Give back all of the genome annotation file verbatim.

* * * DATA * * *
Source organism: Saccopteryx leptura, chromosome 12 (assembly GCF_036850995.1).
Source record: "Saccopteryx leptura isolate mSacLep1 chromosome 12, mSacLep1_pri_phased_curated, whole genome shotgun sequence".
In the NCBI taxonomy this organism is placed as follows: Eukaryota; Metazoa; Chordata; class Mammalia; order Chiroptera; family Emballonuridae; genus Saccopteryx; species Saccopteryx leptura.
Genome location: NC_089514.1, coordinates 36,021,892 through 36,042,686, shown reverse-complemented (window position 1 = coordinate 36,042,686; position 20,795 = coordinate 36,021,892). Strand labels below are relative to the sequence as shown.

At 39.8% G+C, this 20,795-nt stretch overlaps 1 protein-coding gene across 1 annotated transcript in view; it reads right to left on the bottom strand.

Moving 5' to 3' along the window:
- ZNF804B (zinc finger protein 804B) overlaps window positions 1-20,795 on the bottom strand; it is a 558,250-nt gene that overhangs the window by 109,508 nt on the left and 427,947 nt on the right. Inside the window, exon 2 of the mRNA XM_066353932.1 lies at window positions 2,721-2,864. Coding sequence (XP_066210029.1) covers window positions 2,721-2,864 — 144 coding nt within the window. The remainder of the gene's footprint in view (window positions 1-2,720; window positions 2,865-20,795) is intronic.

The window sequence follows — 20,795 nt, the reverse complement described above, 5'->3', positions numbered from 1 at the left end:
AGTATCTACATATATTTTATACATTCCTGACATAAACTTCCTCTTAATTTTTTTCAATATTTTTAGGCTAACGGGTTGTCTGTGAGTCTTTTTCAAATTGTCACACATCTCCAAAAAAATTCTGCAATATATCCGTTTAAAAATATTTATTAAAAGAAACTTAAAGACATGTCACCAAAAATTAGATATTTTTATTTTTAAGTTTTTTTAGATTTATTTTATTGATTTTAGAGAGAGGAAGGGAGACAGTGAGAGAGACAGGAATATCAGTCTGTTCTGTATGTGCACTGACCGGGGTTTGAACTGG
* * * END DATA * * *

Source organism: Saccopteryx leptura, chromosome 12 (assembly GCF_036850995.1).
Source record: "Saccopteryx leptura isolate mSacLep1 chromosome 12, mSacLep1_pri_phased_curated, whole genome shotgun sequence".
In the NCBI taxonomy this organism is placed as follows: Eukaryota; Metazoa; Chordata; class Mammalia; order Chiroptera; family Emballonuridae; genus Saccopteryx; species Saccopteryx leptura.
Genome location: NC_089514.1, coordinates 36,021,892 through 36,042,686, shown reverse-complemented (window position 1 = coordinate 36,042,686; position 20,795 = coordinate 36,021,892). Strand labels below are relative to the sequence as shown.

At 39.8% G+C, this 20,795-nt stretch overlaps 1 protein-coding gene across 1 annotated transcript in view; it reads right to left on the bottom strand.

Moving 5' to 3' along the window:
- ZNF804B (zinc finger protein 804B) overlaps window positions 1-20,795 on the bottom strand; it is a 558,250-nt gene that overhangs the window by 109,508 nt on the left and 427,947 nt on the right. Inside the window, exon 2 of the mRNA XM_066353932.1 lies at window positions 2,721-2,864. Coding sequence (XP_066210029.1) covers window positions 2,721-2,864 — 144 coding nt within the window. The remainder of the gene's footprint in view (window positions 1-2,720; window positions 2,865-20,795) is intronic.

The window sequence follows — 20,795 nt, the reverse complement described above, 5'->3', positions numbered from 1 at the left end:
AGTATCTACATATATTTTATACATTCCTGACATAAACTTCCTCTTAATTTTTTTCAATATTTTTAGGCTAACGGGTTGTCTGTGAGTCTTTTTCAAATTGTCACACATCTCCAAAAAAATTCTGCAATATATCCGTTTAAAAATATTTATTAAAAGAAACTTAAAGACATGTCACCAAAAATTAGATATTTTTATTTTTAAGTTTTTTTAGATTTATTTTATTGATTTTAGAGAGAGGAAGGGAGACAGTGAGAGAGACAGGAATATCAGTCTGTTCTGTATGTGCACTGACCGGGGTTTGAACTGG